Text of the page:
Palau is an archipelago of diverse terrain, flora and fauna. There is the largest island of volcanic origin, called Babeldaob, the outer atoll and limestone islands, the Southern Lagoon and islands of Koror, and the Southwest Islands, which are located about 300-450km southwest of Palau.
These regions are divided into sixteen states, each with their own distinct features and attractions.
Transportation to these states is mainly by road, boat, or small aircraft. Koror is a group of islands connected by bridges and causeways, and is joined to Babeldaob Island by the Japan-Palau Friendship Bridge. Once in Babeldaob, driving the circumference of the highway can be done in a half day or full day, depending on the number of stops you would like.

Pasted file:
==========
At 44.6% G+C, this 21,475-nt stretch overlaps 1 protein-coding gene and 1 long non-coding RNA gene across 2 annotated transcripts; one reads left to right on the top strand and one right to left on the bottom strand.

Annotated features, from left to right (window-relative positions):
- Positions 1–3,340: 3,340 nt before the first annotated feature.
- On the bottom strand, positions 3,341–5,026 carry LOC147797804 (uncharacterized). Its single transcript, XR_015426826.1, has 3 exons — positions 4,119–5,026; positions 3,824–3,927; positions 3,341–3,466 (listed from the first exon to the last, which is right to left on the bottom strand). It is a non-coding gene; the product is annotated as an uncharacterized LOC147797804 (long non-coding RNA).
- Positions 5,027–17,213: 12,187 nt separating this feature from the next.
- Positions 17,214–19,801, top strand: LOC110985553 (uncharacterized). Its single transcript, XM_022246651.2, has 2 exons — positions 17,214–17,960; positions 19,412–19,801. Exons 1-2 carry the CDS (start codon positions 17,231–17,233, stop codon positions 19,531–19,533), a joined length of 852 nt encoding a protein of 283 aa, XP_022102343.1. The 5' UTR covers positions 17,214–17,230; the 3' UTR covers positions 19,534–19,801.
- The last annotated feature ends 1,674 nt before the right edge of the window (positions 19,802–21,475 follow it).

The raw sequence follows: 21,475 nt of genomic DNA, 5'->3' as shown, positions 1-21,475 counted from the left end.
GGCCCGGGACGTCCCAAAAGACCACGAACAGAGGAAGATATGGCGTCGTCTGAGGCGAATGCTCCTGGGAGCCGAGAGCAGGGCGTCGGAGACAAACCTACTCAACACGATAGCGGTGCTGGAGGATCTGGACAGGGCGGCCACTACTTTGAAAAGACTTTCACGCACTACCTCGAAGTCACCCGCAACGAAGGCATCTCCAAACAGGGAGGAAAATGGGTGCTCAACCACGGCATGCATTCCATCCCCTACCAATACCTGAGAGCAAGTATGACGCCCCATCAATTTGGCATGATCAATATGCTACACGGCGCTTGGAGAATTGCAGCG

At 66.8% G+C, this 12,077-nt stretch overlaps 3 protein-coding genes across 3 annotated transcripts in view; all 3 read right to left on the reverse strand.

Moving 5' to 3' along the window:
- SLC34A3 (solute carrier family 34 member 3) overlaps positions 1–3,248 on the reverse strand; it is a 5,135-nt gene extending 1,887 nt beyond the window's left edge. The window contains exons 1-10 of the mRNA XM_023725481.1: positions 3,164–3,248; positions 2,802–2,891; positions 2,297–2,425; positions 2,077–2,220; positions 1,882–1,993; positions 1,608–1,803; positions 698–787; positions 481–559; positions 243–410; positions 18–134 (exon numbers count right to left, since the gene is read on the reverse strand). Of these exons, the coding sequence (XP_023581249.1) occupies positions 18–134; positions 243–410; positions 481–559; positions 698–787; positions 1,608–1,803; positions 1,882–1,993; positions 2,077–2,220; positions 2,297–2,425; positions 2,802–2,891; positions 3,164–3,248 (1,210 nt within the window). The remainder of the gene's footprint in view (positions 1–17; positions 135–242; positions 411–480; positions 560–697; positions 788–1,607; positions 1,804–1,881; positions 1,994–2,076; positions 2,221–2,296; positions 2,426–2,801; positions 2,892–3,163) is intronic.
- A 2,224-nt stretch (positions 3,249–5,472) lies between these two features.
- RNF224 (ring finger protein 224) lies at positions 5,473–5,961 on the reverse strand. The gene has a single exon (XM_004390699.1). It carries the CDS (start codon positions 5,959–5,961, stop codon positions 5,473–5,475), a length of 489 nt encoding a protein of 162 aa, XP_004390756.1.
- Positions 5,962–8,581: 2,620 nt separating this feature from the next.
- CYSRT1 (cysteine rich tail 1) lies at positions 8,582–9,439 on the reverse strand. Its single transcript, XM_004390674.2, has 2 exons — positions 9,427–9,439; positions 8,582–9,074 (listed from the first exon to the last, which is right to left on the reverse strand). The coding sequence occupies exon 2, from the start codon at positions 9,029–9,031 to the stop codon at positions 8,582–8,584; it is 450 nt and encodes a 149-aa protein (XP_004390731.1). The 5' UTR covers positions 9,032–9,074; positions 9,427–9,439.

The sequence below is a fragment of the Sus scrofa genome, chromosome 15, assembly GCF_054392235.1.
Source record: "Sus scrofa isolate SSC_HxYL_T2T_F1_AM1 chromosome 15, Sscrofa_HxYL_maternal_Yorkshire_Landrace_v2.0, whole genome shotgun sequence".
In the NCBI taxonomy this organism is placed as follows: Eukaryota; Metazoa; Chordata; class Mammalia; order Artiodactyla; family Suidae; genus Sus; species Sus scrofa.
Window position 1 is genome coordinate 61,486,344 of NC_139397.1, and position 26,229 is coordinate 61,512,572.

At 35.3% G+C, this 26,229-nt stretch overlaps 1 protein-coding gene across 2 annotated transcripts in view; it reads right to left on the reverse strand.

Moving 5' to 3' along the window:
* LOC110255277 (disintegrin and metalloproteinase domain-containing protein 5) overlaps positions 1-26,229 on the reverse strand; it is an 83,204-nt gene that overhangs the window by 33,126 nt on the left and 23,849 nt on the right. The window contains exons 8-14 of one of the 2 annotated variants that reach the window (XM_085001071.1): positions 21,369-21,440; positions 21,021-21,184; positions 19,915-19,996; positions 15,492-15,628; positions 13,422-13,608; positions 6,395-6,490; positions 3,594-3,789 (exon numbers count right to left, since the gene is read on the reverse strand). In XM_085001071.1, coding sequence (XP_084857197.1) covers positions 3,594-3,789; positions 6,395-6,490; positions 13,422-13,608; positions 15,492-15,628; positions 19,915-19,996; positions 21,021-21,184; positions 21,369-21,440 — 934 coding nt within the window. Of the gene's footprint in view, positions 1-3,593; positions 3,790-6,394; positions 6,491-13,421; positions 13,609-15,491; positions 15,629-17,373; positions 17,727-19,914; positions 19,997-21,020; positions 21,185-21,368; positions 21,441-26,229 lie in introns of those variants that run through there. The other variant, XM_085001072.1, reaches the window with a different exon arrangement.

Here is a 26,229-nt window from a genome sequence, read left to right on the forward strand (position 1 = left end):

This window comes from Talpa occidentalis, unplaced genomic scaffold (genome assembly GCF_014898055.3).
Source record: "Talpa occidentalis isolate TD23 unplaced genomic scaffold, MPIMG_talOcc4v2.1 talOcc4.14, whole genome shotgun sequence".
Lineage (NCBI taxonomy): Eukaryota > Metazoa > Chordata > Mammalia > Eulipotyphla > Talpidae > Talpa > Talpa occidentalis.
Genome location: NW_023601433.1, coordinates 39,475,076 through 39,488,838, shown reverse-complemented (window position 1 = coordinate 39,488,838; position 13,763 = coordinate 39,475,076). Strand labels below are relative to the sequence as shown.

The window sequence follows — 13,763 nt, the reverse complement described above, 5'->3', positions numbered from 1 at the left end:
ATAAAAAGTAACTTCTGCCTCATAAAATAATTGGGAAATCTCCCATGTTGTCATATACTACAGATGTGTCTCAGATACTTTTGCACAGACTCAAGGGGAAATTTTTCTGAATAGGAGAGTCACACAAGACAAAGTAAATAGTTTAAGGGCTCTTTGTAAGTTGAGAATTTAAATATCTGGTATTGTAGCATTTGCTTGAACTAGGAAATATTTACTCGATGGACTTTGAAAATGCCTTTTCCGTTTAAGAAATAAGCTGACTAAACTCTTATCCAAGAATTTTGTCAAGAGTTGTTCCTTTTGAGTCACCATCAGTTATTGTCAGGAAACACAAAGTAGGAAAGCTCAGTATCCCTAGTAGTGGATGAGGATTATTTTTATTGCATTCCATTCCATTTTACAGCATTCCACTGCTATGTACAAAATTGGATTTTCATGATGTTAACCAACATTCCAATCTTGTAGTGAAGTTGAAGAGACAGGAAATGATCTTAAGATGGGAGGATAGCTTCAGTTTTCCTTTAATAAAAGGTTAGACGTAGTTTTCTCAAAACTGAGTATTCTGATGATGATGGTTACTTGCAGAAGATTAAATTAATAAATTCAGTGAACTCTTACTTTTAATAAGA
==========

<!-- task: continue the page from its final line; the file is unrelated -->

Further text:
The outer islands of Angaur and Peleliu are at the south portion of the archipelago, and are accessible by small aircraft or boat, and there is a regularly scheduled state ferry that stops at both islands. Kayangel, to the north of Babeldaob, can also be visited by boat or helicopter.
The Southwest Islands, due to their remote location, are only accessible by large ocean-going vessels, but are a glimpse into Palau’s simplicity and beauty.